Preface

South African literature has hitherto been almost exclusively European, so that a foreword seems necessary to give reasons for a Native venture.

In all the tales of battle I have ever read, or heard of, the cause of the war is invariably ascribed to the other side. Similarly, we have been taught almost from childhood to fear the Matabele – a fierce nation – so unreasoning in its ferocity that it will attack any individual or tribe, at sight, without the slightest provocation. Their destruction of our people, we were told, had no justification in fact or in reason ; they were actuated by sheer lust for human blood.

By the merest accident, while collecting stray scraps of tribal history, later in life, the writer incidentally heard of “the day Mzilikazi's tax collectors were killed.” Tracing this bit of information further back, he elicited from old people that the slaying of Bhoya and his companion, about the year 1830, constituted the casus belli which unleashed the war dogs and precipitated the Barolong nation headlong into the horrors described in these pages.

This book should have been published over ten years ago, but circumstances beyond the control of the writer delayed its appearance. If, however, the objects can be attained, it will have come not a moment too soon.

This book has been written with two objects in view, viz., (a) to interpret to the reading public, one phase of “the back of the Native mind”; and (b), with the readers' money, to collect and print (for Bantu Schools) Sechuana folk-tales, which, with the spread of European ideas, are fast being forgotten. It is thus hoped to arrest this process by cultivating a love for art and literature in the Vernacular. The latter object interests not missionaries alone, but also eminent scholars like Dr. C.T. Loram, Dr. C.M. Doke and other Professors of the University of the Witwatersrand, not to mention commercial men of the stamp of Mr. J. W. Mushet, Chairman of the Capetown Chamber of Commerce.

The last time I wrote a booklet, it was to pay my way through the United States. It was a disquisition on a delicate social problem known to Europeans in South Africa as the Black Peril and to the Bantu as the White Peril. I called it, The Mote and the Beam. It more than fulfilled its purpose, for, by the time I left the States, over 18,000 copies had been sold and helped to pay my research journeys through several farms and cities of nineteen different States; and it is the author's sincere hope that the objects of this book will likewise be fulfilled.

In conclusion, I have to thank Rev. R. H. W. Shepherd, Chaplain of Lovedale, and Mr. M. R. Van Reenen, Principal of the Coloured Public School, Beaconsfield, for helping to correct the proofs.

SOL. T. PLAATJE.

32 Angel Street,
Kimberley,
August 1930.

Preface

South African literature has hitherto been almost exclusively European, so that a foreword seems necessary to give reasons for a Native venture.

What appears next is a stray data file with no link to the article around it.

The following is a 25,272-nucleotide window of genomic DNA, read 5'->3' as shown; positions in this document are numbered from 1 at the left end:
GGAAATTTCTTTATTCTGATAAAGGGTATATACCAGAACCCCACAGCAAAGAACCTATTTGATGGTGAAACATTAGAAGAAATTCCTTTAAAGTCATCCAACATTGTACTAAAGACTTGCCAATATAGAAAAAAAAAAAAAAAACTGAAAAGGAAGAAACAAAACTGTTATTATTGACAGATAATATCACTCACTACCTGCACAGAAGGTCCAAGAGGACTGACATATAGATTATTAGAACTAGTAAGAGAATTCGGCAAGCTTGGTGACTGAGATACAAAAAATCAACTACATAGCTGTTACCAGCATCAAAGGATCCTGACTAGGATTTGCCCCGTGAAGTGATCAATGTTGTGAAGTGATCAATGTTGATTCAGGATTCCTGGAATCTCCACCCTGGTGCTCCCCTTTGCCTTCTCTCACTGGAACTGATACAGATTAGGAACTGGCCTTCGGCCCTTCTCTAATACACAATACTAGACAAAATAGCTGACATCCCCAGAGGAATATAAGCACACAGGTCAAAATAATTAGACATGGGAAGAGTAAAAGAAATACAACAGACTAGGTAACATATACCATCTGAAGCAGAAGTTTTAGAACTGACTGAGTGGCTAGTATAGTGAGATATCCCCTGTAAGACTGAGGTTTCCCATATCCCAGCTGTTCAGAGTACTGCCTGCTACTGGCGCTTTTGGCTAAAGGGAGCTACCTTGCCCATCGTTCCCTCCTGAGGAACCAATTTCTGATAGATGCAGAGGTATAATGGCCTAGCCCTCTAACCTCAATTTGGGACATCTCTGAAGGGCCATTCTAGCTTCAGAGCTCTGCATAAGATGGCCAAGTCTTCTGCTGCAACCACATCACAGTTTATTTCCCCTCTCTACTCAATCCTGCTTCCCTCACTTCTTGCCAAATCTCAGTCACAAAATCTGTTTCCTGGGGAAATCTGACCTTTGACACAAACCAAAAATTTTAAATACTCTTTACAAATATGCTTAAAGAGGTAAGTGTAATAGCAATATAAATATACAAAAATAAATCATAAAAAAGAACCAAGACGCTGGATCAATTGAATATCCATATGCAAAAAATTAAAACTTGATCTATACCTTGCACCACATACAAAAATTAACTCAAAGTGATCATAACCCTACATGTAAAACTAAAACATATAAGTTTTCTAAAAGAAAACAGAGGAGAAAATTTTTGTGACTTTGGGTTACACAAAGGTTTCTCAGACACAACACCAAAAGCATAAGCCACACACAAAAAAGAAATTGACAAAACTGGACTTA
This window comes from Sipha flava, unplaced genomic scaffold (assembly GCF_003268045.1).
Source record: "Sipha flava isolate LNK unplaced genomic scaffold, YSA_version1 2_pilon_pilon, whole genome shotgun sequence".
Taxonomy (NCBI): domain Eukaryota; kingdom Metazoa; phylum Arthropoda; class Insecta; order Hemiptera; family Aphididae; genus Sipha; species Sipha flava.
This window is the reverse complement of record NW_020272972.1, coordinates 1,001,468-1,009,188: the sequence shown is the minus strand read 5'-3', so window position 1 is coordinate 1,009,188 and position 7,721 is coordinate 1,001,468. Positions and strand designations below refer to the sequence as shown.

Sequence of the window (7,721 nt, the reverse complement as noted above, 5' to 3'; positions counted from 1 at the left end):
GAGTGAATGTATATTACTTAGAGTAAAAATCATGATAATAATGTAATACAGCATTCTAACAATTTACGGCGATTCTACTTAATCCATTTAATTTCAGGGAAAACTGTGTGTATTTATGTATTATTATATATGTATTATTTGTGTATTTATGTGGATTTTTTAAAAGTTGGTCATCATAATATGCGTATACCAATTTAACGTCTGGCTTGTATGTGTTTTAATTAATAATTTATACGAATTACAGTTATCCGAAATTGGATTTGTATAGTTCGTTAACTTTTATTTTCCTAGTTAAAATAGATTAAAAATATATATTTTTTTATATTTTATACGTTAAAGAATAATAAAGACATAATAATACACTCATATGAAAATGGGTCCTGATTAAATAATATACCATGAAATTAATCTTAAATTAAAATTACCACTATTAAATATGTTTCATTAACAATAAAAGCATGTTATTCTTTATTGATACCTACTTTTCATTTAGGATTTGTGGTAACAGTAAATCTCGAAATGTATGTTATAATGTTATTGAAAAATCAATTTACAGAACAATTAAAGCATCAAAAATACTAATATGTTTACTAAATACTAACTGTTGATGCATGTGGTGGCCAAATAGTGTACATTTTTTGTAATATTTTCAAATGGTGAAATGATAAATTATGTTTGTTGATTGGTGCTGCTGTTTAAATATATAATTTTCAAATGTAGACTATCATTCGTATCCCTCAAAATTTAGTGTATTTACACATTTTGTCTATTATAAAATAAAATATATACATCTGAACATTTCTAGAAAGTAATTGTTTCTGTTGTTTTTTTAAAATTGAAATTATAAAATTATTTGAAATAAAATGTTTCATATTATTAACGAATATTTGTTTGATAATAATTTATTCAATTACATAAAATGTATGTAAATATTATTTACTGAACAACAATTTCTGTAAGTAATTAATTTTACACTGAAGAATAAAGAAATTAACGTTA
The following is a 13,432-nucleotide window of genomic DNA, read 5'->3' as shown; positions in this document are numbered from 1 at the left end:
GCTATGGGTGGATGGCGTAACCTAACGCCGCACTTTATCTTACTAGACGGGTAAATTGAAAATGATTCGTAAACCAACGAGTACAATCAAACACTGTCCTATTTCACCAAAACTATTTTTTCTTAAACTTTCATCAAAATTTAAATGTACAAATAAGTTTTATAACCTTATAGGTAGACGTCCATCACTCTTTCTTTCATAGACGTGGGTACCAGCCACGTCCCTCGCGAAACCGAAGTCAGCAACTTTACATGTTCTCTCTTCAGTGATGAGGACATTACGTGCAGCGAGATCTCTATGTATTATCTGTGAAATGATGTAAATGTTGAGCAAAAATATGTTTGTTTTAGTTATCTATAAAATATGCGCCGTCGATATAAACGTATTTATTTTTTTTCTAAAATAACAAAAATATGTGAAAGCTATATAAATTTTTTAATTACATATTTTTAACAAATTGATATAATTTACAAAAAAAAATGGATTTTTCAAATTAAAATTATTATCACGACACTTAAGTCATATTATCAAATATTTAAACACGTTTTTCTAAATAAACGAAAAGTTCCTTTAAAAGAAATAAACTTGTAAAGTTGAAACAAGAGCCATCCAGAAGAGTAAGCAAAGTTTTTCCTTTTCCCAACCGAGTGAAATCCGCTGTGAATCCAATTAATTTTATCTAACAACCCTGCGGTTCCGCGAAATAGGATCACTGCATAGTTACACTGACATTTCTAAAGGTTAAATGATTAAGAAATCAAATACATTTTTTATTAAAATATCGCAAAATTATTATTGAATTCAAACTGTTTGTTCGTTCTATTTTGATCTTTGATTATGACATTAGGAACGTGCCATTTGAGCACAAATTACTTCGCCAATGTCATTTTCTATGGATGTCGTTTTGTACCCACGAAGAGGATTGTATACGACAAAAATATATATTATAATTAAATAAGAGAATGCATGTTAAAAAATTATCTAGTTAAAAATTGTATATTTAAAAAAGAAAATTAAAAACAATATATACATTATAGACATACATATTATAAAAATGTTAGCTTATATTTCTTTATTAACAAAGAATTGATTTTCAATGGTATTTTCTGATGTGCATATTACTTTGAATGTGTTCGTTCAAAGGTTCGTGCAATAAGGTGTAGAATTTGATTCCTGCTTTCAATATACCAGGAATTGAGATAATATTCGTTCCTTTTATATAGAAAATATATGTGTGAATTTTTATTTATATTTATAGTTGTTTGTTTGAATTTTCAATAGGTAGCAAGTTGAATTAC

In all the tales of battle I have ever read, or heard of, the cause of the war is invariably ascribed to the other side. Similarly, we have been taught almost from childhood to fear the Matabele – a fierce nation – so unreasoning in its ferocity that it will attack any individual or tribe, at sight, without the slightest provocation. Their destruction of our people, we were told, had no justification in fact or in reason ; they were actuated by sheer lust for human blood.

By the merest accident, while collecting stray scraps of tribal history, later in life, the writer incidentally heard of “the day Mzilikazi's tax collectors were killed.” Tracing this bit of information further back, he elicited from old people that the slaying of Bhoya and his companion, about the year 1830, constituted the casus belli which unleashed the war dogs and precipitated the Barolong nation headlong into the horrors described in these pages.

This book should have been published over ten years ago, but circumstances beyond the control of the writer delayed its appearance. If, however, the objects can be attained, it will have come not a moment too soon.

This book has been written with two objects in view, viz., (a) to interpret to the reading public, one phase of “the back of the Native mind”; and (b), with the readers' money, to collect and print (for Bantu Schools) Sechuana folk-tales, which, with the spread of European ideas, are fast being forgotten. It is thus hoped to arrest this process by cultivating a love for art and literature in the Vernacular. The latter object interests not missionaries alone, but also eminent scholars like Dr. C.T. Loram, Dr. C.M. Doke and other Professors of the University of the Witwatersrand, not to mention commercial men of the stamp of Mr. J. W. Mushet, Chairman of the Capetown Chamber of Commerce.

The last time I wrote a booklet, it was to pay my way through the United States. It was a disquisition on a delicate social problem known to Europeans in South Africa as the Black Peril and to the Bantu as the White Peril. I called it, The Mote and the Beam. It more than fulfilled its purpose, for, by the time I left the States, over 18,000 copies had been sold and helped to pay my research journeys through several farms and cities of nineteen different States; and it is the author's sincere hope that the objects of this book will likewise be fulfilled.

In conclusion, I have to thank Rev. R. H. W. Shepherd, Chaplain of Lovedale, and Mr. M. R. Van Reenen, Principal of the Coloured Public School, Beaconsfield, for helping to correct the proofs.

SOL. T. PLAATJE.

32 Angel Street,
Kimberley,
August 1930.